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mediazioni e arbitrati, risoluzione alternativa delle controversie e servizi di mediazione e arbitrato
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» 04/02/2013
EGYPT
Muslim Brotherhood wants to gag every Egyptian, Jasmine Revolution leader says
For Nagui Damian, a young Copt who participated in the anti-Mubarak uprising, the recent charges laid against satirist Bassem Yousef are a way to intimidate everyone in the country. Sharing the ideals of the revolution, farm workers in Upper Egypt have organised the first mass protests against Islamists.

Cairo (AsiaNews) - "The atmosphere of terror created by Muslim Brotherhood does not only affect opposition parties and media, but touches all the Egyptians who do not think like the Islamists," said Nagui Damian speaking to AsiaNews.

For the young Coptic Catholic, who played a leading role in the Jasmine Revolution, the recent crackdown by Prosecutor General Talaat Abdallah against the media represents an authoritarian move by the government to intimidate and gag every Egyptian ahead of upcoming elections in July

Preceded in recent weeks by the arrest by the military of dozens of activists in Cairo and Alexandria, out in protest against the law limiting demonstrations, this has reached a crescendo with the indictment of famous TV host Bassem Youssef (pictured). Meanwhile, the Islamist-dominated Shura Council yesterday voted to allow religious slogans during the election campaign.

"The Muslim Brotherhood is doing everything possible to hold onto power," said Nagui Damian, whilst the "economic and institutional crisis of recent years has been driving more and more people towards the ideals of the revolution. Now farm workers in Upper Egypt are also protesting against the Islamists. Even the least educated of them have stopped believing in the president's statements, always blaming the country's problems on the men of Mubarak's old regime.

According to the young man, the media crackdown and glowing praise of religion are a way to prevent people from knowing the true face of Mohamed Morsi and his allies.

Prosecutor General Talaat Abdallah went after Bassem Youssef, Egypt's best-known satirist, for insulting the president on his TV show el Bernameg. Taken into custody last Sunday, Youssef was released after spending five hours at the public prosecutor's office and posting bail for US$ 2,200.

Police sources said that Abdallah was preparing more charges against the satirist, including the charge of constituting a threat to public security.

Considered Egypt's Jon Stewart, Youssef has been a controversial figure for Egyptian and foreign media.

Opposition activists and party leaders are concerned about President Morsi's government authoritarianism. In recent months, the president has appointed cronies to national and local courts.

After the Muslim Brotherhood came to power, the satirist has repeatedly criticised in his show the president and the country's slide towards Islamism, which attracts more than 30 million viewers.  

His humour and the support it has generated have not gone unnoticed. TV channels operated by Salafists have started a vitriolic campaign against the satirist, who is Christian by origin.

His satire has led to charges of blasphemy, denigrating Islam, and insulting President Mohamed Morsi, accusations that he has always rejected as specious and false. (S.C.)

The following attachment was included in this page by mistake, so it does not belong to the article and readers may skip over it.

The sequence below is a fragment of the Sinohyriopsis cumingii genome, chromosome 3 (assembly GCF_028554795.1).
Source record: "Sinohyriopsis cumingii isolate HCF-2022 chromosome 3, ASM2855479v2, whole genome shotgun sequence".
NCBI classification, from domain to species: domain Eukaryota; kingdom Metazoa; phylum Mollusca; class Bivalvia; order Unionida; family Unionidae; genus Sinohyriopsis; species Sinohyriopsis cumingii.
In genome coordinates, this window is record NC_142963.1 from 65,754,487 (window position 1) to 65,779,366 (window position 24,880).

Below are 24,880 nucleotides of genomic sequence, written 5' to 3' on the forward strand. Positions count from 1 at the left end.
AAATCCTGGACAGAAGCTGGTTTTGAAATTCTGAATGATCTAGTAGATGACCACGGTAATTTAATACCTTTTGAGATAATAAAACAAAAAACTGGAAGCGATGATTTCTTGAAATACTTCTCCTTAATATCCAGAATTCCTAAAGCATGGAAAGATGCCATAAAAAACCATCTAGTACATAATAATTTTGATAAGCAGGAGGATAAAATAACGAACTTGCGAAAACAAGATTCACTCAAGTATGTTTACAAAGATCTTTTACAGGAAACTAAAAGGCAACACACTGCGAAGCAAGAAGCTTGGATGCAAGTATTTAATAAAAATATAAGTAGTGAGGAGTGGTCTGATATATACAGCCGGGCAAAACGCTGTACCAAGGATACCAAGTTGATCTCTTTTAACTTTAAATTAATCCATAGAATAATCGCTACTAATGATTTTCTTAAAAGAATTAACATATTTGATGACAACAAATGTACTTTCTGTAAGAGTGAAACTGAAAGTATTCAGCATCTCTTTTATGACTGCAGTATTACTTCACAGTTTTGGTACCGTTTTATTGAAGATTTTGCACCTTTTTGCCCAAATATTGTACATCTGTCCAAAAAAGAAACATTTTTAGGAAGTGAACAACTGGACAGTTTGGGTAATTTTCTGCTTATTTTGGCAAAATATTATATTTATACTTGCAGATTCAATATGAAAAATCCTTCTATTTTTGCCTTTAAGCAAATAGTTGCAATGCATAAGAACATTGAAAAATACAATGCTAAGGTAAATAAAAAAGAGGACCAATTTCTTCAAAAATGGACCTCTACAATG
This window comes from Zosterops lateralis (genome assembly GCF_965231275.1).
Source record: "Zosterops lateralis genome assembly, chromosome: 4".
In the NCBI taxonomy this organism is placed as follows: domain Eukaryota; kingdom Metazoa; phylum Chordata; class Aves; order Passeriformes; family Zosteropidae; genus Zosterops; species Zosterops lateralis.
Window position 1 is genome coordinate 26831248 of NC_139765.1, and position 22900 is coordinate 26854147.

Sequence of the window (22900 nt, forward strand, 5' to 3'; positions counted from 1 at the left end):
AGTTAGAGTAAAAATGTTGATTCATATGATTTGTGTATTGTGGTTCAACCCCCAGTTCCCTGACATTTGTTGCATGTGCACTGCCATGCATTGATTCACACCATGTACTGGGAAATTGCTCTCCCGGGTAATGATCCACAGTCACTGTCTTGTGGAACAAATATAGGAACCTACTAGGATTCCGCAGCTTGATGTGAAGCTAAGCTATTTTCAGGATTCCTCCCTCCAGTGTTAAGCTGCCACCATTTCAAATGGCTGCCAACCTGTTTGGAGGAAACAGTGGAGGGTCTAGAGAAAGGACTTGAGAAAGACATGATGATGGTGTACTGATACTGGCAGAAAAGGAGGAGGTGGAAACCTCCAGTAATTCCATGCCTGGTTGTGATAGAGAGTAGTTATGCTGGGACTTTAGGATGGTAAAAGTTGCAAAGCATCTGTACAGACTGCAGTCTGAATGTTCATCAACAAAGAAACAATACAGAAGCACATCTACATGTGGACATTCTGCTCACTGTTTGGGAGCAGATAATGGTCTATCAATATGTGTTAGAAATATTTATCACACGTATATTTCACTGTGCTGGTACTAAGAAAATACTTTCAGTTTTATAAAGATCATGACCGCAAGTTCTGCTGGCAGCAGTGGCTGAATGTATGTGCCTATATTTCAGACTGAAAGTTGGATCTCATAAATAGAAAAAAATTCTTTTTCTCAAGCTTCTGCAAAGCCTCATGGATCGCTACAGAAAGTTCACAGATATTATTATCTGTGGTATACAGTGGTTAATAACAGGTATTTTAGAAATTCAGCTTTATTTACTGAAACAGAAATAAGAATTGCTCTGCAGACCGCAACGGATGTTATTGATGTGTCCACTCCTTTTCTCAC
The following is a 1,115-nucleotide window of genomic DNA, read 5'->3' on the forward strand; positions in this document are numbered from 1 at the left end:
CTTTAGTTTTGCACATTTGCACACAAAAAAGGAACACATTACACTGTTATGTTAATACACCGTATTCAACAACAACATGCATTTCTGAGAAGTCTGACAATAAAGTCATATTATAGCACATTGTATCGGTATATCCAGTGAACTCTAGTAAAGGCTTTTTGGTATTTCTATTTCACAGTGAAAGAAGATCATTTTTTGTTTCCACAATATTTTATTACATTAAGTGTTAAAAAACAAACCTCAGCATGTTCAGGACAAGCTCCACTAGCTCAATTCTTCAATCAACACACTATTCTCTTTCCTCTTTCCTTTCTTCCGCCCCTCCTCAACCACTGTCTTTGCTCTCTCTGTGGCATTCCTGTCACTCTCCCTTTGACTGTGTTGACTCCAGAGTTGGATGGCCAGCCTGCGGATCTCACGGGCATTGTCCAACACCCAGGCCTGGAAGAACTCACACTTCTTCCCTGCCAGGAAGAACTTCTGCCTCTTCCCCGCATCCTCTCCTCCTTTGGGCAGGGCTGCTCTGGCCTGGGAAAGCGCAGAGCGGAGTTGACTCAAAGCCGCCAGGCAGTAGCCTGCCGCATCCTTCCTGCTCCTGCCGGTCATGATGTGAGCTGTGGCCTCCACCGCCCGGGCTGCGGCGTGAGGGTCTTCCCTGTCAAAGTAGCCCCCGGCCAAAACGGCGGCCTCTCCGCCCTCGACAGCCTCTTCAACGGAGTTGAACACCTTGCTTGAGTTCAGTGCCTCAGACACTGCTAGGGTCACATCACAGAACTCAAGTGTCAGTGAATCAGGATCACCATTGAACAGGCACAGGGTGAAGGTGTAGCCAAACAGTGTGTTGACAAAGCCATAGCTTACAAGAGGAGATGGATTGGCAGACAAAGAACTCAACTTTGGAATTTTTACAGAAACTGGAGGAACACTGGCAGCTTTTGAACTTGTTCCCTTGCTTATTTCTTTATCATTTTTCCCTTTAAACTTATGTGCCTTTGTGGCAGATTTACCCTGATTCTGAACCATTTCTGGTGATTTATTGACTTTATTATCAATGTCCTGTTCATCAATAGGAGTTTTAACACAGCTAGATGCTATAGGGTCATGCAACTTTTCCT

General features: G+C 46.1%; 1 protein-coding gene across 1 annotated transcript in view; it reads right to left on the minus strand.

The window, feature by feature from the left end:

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See also
01/26/2013 EGYPT
Egypt, clashes between police and demonstrators: 12 dead and nearly 500 injured
01/25/2012 EGYPT
Tahrir Square flooded by people who want to continue the Jasmine Revolution
09/29/2011 EGYPT
The new electoral law benefits former regime and the Muslim Brotherhood
04/23/2013 EGYPT
Egyptian judge suspended for imposing 80 lashes on a drunken man
12/17/2012 EGYPT
New Constitution splits Egypt. And Salafists
by André Azzam

Editor's choices
EGYPT - ISLAM
What Tayeb and Sisi said is big step towards a revolution in Islam
by Samir Khalil SamirThe grand imam of Al-Azhar slammed literalist interpretations of the Qur'an and the Sunnah, as fundamentalists and Islamic terrorists do. He supports the urgent need for Islam's reform, especially in terms of teaching lay people and clerics. He also calls for an end to mutual excommunication (takfir) between Sunnis and Shias. Egyptian President al-Sisi chose to fight the Islamic state group after it beheaded 21 Coptic Christians, whom he called "Egyptian citizens" with full rights.
SAUDI ARABIA - ISLAM
For head of Al-Azhar, religious education reform is needed to stop Islamic extremismFor Ahmed al-Tayeb, it is urgent to come up with new educational programmes to avoid "corrupt interpretations" of the Qur'an and Sunnah. Islamic terrorism undermines the unity of the Muslim world. He blames Mideast tensions on a "new global colonialism allied to world Zionism". a speech by the Saudi king is read at the conference.
HONG KONG - CHINA - VATICAN
It looks like someone is trying to shout us down
by Card. Joseph Zen Ze-kiunThe widespread optimism concerning the dialogue between the Holy See and China is largely groundless. Some Chinese bishops unable to speak freely are asked "leading" questions. The key issues remain unresolved, namely episcopal appointments and the fate of the Chinese Catholic Patriotic Association. Benedict XVI's Letter to Chinese Catholics, also cited by Pope Francis, provides guidelines. No agreement is better than a bad agreement. What happened to Msgr. Cosma Shi Enxiang and Msgr. James Su Zhimin? Hong Kong's bishop emeritus, champion of religious freedom in China, delivers a vibrant reflection.

Dossier

by Giulio Aleni / (a cura di) Gianni Criveller
pp. 176
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